Review: BFI London Film Festival 2014

on Monday, October 27, 2014
58th BFI London Film Festival (8-19 Oct '14) // Words: Saam Das

The 58th BFI London Film Festival came to end recently, with its closing gala of David Ayer's WWII drama 'Fury'. While the festival arguably didn't have the big hitters of last year (although matching the combined might of '12 Years A Slave' and 'Gravity' was always going to be a challenge), there were nonetheless several impressive films on offer amid the 200+ film programme.

One of the particular draws of the BFI London Film Festival is its preponderance of premieres - such as the European premiere of Alan Turing biopic 'The Imitation Game', which opened the festival. These premieres (and indeed regular festival screenings) often have the added bonus of having Q+As with their actors and directors, but we were treated to something particularly special at the premiere of music documentary 'Austin To Boston' - various members of the acts involved joining together to deliver a wonderful acoustic version of 'Above The Clouds Of Pompeii'.

The musical strand this year was rich, with stand outs including 'Bjork: Biophilia Live' (a vivid capturing of a spectacular Alexandra Palace gig) and 'The 78 Project' (an altogether more intimate and old-fashioned offering, surrounding the use of a 1930s recorder). Other non-music-focussed films also had rich musical moments - the ever-visionary Xavier Dolan made Celine Dion seem almost cool for a minute in 'Mommy', while Martin Phipps' Mearl delivered two of my favourite soundtracks of the festival via tense period piece 'The Keeping Room' and the emotive 'X +Y'.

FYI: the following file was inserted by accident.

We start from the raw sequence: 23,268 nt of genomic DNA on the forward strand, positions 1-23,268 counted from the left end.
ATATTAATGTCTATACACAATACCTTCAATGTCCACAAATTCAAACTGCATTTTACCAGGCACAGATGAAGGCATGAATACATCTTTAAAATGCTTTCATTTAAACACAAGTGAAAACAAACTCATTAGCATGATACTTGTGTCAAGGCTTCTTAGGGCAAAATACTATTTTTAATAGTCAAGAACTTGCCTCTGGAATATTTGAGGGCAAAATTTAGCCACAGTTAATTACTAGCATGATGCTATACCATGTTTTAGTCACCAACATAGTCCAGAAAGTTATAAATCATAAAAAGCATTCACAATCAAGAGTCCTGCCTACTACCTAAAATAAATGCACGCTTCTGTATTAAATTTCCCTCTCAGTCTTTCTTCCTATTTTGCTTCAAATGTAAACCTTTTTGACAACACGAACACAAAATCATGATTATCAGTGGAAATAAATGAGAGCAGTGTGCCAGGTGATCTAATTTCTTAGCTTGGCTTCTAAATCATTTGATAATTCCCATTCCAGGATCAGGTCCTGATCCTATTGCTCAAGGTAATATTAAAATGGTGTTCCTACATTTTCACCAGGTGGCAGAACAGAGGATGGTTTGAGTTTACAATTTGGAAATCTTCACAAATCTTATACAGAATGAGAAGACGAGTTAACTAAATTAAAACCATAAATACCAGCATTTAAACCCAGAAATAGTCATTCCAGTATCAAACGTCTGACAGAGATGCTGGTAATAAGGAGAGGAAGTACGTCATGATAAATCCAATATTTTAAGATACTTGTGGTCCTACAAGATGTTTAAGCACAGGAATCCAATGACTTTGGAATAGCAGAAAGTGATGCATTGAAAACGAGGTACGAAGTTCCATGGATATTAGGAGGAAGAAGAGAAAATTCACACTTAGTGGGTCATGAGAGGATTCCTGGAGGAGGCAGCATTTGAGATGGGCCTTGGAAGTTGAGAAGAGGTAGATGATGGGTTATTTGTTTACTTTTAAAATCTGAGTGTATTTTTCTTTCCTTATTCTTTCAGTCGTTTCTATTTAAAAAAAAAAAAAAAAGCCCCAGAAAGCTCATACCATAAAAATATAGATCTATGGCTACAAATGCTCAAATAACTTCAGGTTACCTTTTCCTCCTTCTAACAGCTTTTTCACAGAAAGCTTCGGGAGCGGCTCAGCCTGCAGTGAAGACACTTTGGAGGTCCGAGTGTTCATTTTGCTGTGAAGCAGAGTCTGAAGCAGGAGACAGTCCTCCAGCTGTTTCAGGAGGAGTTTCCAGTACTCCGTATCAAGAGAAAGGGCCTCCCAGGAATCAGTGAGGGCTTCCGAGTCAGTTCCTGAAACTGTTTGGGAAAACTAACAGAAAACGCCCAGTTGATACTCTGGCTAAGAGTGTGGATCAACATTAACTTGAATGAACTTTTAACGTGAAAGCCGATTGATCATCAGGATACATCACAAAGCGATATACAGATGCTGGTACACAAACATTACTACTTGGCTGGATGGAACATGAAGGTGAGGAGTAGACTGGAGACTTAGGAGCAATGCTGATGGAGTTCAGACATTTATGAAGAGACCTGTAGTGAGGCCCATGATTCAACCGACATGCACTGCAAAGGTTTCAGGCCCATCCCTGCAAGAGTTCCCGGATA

'X + Y' was a particular delight, and by far my favourite film of this year's festival. Inspired by a BBC documentary, the film follows maths genius Asa Butterfield as he struggles through his adolescence - his mother, Sally Hawkins, sharing a similar struggle with her son's autism. Director Morgan Matthews manages to elicit a series of beautiful moments across 'X + Y', and the film is an endearing triumph. Look out for its UK cinema release, scheduled for next March.

I was less impressed with some of the festival's big hitters, with 'Foxcatcher' in particular failing to reach the heights of Bennett Miller's previous efforts - 'Moneyball' and 'Capote'. Miller did however engage in a fascinating BAFTA Screentalk event, where he was interviewed by film critic Danny Leigh. In addition to his considered answers, or non-answers in the case of discussing his departed friend and colleague Philip Seymour Hoffmann, we also had the opportunity to hear his thoughts on some clips from his films - a director's commentary of sorts. Certainly, one of the highlights of the festival.

Perhaps the biggest disappointment was Jean-Luc Godard's 'Goodbye To Language', a 3D experimental arthouse drama that saw several critics leave my screening well before its conclusion. Admittedly, it's hard to fault Godard's ambition. Other directors channelled their ambition more fruitfully, notably Carol Morley with her off-kilter 'The Falling' and newcomer Julius Avery's high-octane 'Son Of A Gun'. Even 'Whiplash', which ultimately didn't resonate with me as I'd initially hoped, had an intensity which marked writer-director Damien Chazelle as another exciting talent to watch.

'Whiplash' also featured one of the most striking performances of the festival, with J.K Simmons as a fearsome musical teacher. It's a role that could lead to awards nominations, and similarly a near-unrecognisable Steve Carrell in 'Foxcatcher' is likely to be similarly lauded. Elsewhere, Gael Garcia Bernal effectively carried Jon Stewart's amusing-yet-somewhat-harrowing 'Rosewater', and Ewan McGregor returned to form with his electric turn in 'Son Of A Gun'.

Surprisingly, the most assured performance I caught all festival came from 'The Falling' youngster Florence Pugh, and I look forward to returning to the festival next year to catch yet more unexpectedly eye-catching efforts.

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